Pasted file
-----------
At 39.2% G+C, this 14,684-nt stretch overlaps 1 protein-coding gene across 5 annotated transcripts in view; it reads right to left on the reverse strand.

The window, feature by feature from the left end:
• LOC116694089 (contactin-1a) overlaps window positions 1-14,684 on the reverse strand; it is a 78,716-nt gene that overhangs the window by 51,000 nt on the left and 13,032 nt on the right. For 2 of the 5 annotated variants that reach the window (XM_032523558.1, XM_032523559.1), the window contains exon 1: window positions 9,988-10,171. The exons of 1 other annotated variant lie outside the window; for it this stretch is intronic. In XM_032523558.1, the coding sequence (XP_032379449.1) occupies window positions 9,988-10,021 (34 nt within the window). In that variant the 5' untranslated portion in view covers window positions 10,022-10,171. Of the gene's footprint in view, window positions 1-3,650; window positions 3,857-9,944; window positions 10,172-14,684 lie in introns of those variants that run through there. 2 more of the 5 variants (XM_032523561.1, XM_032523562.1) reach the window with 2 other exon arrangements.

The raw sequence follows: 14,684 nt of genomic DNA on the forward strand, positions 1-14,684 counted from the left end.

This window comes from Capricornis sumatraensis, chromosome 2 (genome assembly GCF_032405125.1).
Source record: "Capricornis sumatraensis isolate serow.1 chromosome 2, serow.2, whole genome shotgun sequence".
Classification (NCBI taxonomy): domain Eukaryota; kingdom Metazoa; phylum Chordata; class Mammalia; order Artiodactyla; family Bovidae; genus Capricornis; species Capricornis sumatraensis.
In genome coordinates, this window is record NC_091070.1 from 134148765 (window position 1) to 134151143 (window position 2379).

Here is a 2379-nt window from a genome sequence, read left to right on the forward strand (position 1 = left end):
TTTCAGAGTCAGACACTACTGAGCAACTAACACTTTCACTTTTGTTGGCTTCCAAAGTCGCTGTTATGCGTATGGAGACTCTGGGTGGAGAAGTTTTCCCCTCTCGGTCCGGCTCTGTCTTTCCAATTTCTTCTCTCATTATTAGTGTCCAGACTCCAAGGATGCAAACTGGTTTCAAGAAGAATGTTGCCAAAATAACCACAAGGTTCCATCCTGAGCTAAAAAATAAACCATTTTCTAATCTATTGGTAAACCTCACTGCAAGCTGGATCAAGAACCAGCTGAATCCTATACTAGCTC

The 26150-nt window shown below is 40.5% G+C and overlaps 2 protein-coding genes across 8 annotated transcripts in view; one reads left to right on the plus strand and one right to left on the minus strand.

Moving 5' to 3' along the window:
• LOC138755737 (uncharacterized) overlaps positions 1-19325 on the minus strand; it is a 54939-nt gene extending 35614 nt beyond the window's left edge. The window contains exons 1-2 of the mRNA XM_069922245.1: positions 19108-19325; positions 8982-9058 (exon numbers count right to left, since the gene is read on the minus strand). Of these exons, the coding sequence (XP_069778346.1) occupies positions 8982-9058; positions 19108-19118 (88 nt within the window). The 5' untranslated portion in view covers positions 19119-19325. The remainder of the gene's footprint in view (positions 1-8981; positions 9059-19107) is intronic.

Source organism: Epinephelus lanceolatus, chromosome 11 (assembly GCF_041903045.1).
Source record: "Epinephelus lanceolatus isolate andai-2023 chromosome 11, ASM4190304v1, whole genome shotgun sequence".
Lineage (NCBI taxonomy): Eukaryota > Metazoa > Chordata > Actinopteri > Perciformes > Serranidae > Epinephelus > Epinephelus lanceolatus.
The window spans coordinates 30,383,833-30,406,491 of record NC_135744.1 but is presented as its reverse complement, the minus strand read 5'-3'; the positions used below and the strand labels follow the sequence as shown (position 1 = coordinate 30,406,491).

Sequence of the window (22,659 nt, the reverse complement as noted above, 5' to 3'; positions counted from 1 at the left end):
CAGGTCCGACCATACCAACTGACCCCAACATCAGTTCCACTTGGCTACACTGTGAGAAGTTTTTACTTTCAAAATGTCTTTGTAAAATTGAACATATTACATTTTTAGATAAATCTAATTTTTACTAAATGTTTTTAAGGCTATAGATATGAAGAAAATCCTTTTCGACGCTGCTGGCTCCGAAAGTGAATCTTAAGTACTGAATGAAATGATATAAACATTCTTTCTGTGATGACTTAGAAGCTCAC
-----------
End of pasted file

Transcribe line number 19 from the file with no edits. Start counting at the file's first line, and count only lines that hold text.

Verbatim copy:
CAGGTCCGACCATACCAACTGACCCCAACATCAGTTCCACTTGGCTACACTGTGAGAAGTTTTTACTTTCAAAATGTCTTTGTAAAATTGAACATATTACATTTTTAGATAAATCTAATTTTTACTAAATGTTTTTAAGGCTATAGATATGAAGAAAATCCTTTTCGACGCTGCTGGCTCCGAAAGTGAATCTTAAGTACTGAATGAAATGATATAAACATTCTTTCTGTGATGACTTAGAAGCTCAC